Child Snoring? Here are the Common Culprits

Many, if not all, children snore on occasion. Loud and regular nightly snoring is a common culprit to sleep disorders such as sleep apnea. If you are concerned that your child is suffering from sleep apnea, consult your physician for treatment options.

To help you get started, we have compiled the common causes of snoring in children and home remedies.

What Causes Snoring?

Snoring occurs during sleep when your child’s airways are blocked through the back of the mouth. The opening and closing of the air passages creates a vibration in the throat tissue. The volume and intensity largely depends on how much air passes through the throat tissue as it vibrates.

Children who are three years or older typically snore during the deeper stages of sleep. If your child’s snoring is harmless, the diagnosis is called primary snoring. In more severe cases, it is associated with more serious problems such as obstructive sleep apnea syndrome (OSAS) or an inability of the lungs to breathe in sufficient oxygen.

Various factors contribute to snoring. If only occasional, snoring can be caused by:

  • Colds and the flu. Upper-respiratory infections are the most common culprits behind occasional snoring in children. It occurs when your child has a stuffy nose and the mucus blocks his or her airway, creating turbulence in the airflow as it passes through the throat.
  • Allergic reactions. Allergies can cause congestion and result in labored nose breathing or mouth breathing.
  • Enlarged adenoids or tonsils. The adenoids are lymph tissues located where the nose and throat meets, and the tonsils are two lumps of lymph tissue located at the back of the throat. Both adenoids and tonsils protect your child from infections by trapping inhaled viruses and bacteria. Occasionally, they become infected and swollen. As a result, enlarged adenoids and tonsils interrupt airflow and can cause snoring.
  • Sleeping position. Sleeping on your back creates a tendency for the mouth to hang open allowing the tongue to roll backwards and its weight can block the airway enough for loud snoring to occur.
  • Excess weight and fat deposits are stored throughout the body. If the neck becomes thicker around the airway, it can restrict and narrow the air passage. The narrower it becomes, the louder the snoring.

In more severe cases, sleep apnea is to blame. OSAS occurs when airways are interrupted for at least ten seconds between breathing. Muscles in the back of the throat fail to keep the airway open, causing fragmented sleep and low blood oxygen levels. The combination of disturbed sleep and oxygen starvation may lead to hypertension and behavioral, mood, and memory problems for your child.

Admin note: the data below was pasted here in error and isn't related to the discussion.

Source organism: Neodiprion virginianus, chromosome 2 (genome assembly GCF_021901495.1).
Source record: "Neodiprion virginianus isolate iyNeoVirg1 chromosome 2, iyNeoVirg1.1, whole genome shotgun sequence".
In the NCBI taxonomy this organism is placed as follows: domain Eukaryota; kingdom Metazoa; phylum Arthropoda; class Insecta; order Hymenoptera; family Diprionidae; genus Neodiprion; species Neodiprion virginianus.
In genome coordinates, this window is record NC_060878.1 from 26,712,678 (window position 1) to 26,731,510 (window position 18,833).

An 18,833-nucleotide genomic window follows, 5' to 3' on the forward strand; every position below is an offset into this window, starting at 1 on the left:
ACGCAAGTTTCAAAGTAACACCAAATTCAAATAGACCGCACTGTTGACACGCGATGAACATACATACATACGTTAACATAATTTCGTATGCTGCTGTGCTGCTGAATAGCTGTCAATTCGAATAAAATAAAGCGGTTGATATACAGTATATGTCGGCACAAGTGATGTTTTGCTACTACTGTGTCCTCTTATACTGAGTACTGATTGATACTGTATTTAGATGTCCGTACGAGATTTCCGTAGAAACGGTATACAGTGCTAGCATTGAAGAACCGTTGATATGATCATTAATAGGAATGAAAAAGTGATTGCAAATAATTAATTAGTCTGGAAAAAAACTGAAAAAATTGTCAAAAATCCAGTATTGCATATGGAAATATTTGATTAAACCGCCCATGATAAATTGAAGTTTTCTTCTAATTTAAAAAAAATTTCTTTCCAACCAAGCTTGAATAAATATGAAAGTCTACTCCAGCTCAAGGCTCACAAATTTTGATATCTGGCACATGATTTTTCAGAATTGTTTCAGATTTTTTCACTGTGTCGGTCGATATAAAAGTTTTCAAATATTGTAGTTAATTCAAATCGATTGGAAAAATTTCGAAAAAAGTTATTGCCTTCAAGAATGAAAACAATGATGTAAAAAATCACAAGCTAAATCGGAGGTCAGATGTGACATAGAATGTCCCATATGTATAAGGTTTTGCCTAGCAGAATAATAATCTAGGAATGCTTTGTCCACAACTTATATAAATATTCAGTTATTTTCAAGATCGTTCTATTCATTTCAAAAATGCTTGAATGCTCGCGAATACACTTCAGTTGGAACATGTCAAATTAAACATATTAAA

If your child suffers from OSAS, he or she may:

  • Snore loudly on a regular basis.
  • Have pauses, gasps and snorts, which may awaken them or disrupt their sleep.
  • Be restless or sleep in abnormal positions.
  • Sweat heavily during sleep.

3 Home Remedies and Solutions for Snoring

If your child is snoring the night away, schedule an appointment with your pediatrician, especially if the snoring is coupled with breathing problems. Some possible solutions you may want to consider:

  1. Elevate your child’s head. Place a pillow underneath your child’s mattress. Elevating his or her head can help relieve congestion and clear up breathing passages.
  2. Remove all allergy triggers. If allergies are the underlying cause, be sure to remove all allergy triggers from your child’s room. If the allergies are still problematic, your pediatrician may recommend allergy medication.
  3. Examine your child’s adenoids and tonsils. If your child has enlarged adenoids and/or tonsils, your pediatrician may suggest surgically removing them.

Schedule a Consultation

If your child is snoring through the night, it may be time to discuss a prevention and treatment plan. The form of treatment will depend on the cause of your child’s condition.

Remember that it isn’t necessarily cause for alarm, but if you believe snoring is affecting your child’s sleep, consult your physician to rule out any underlying conditions that may be affecting your child’s sleep quality.

Join our many satisfied patients, and schedule an appointment with Dr. Shukla today, for treatment options.

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